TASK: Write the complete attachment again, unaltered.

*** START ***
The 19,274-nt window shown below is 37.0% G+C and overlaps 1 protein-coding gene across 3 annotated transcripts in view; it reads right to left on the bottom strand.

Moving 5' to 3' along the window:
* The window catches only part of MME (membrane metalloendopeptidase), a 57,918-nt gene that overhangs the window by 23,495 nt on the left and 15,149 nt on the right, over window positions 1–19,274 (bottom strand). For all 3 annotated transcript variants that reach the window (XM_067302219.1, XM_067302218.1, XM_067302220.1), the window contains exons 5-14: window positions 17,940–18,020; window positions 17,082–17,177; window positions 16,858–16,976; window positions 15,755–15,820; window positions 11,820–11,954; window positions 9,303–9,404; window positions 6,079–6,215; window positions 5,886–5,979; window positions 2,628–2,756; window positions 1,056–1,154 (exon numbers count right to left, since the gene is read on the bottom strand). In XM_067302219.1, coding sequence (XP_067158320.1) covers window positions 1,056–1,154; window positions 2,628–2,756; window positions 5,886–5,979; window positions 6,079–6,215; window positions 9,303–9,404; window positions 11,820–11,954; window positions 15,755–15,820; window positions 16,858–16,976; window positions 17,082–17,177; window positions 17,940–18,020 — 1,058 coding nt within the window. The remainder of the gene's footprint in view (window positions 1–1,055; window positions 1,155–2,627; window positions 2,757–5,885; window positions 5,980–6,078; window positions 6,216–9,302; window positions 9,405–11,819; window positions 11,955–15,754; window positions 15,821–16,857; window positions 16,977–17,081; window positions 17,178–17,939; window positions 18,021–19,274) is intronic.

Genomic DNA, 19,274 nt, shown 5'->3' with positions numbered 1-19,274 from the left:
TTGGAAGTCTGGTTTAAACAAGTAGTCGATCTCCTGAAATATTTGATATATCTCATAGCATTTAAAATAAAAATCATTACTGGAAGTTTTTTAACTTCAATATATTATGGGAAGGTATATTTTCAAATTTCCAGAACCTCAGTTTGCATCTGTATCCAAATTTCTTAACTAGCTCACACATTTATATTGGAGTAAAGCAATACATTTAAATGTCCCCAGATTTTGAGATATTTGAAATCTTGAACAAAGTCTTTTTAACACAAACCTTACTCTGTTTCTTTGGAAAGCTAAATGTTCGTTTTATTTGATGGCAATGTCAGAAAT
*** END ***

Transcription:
The 19,274-nt window shown below is 37.0% G+C and overlaps 1 protein-coding gene across 3 annotated transcripts in view; it reads right to left on the bottom strand.

Moving 5' to 3' along the window:
* The window catches only part of MME (membrane metalloendopeptidase), a 57,918-nt gene that overhangs the window by 23,495 nt on the left and 15,149 nt on the right, over window positions 1–19,274 (bottom strand). For all 3 annotated transcript variants that reach the window (XM_067302219.1, XM_067302218.1, XM_067302220.1), the window contains exons 5-14: window positions 17,940–18,020; window positions 17,082–17,177; window positions 16,858–16,976; window positions 15,755–15,820; window positions 11,820–11,954; window positions 9,303–9,404; window positions 6,079–6,215; window positions 5,886–5,979; window positions 2,628–2,756; window positions 1,056–1,154 (exon numbers count right to left, since the gene is read on the bottom strand). In XM_067302219.1, coding sequence (XP_067158320.1) covers window positions 1,056–1,154; window positions 2,628–2,756; window positions 5,886–5,979; window positions 6,079–6,215; window positions 9,303–9,404; window positions 11,820–11,954; window positions 15,755–15,820; window positions 16,858–16,976; window positions 17,082–17,177; window positions 17,940–18,020 — 1,058 coding nt within the window. The remainder of the gene's footprint in view (window positions 1–1,055; window positions 1,155–2,627; window positions 2,757–5,885; window positions 5,980–6,078; window positions 6,216–9,302; window positions 9,405–11,819; window positions 11,955–15,754; window positions 15,821–16,857; window positions 16,977–17,081; window positions 17,178–17,939; window positions 18,021–19,274) is intronic.

Genomic DNA, 19,274 nt, shown 5'->3' with positions numbered 1-19,274 from the left:
TTGGAAGTCTGGTTTAAACAAGTAGTCGATCTCCTGAAATATTTGATATATCTCATAGCATTTAAAATAAAAATCATTACTGGAAGTTTTTTAACTTCAATATATTATGGGAAGGTATATTTTCAAATTTCCAGAACCTCAGTTTGCATCTGTATCCAAATTTCTTAACTAGCTCACACATTTATATTGGAGTAAAGCAATACATTTAAATGTCCCCAGATTTTGAGATATTTGAAATCTTGAACAAAGTCTTTTTAACACAAACCTTACTCTGTTTCTTTGGAAAGCTAAATGTTCGTTTTATTTGATGGCAATGTCAGAAAT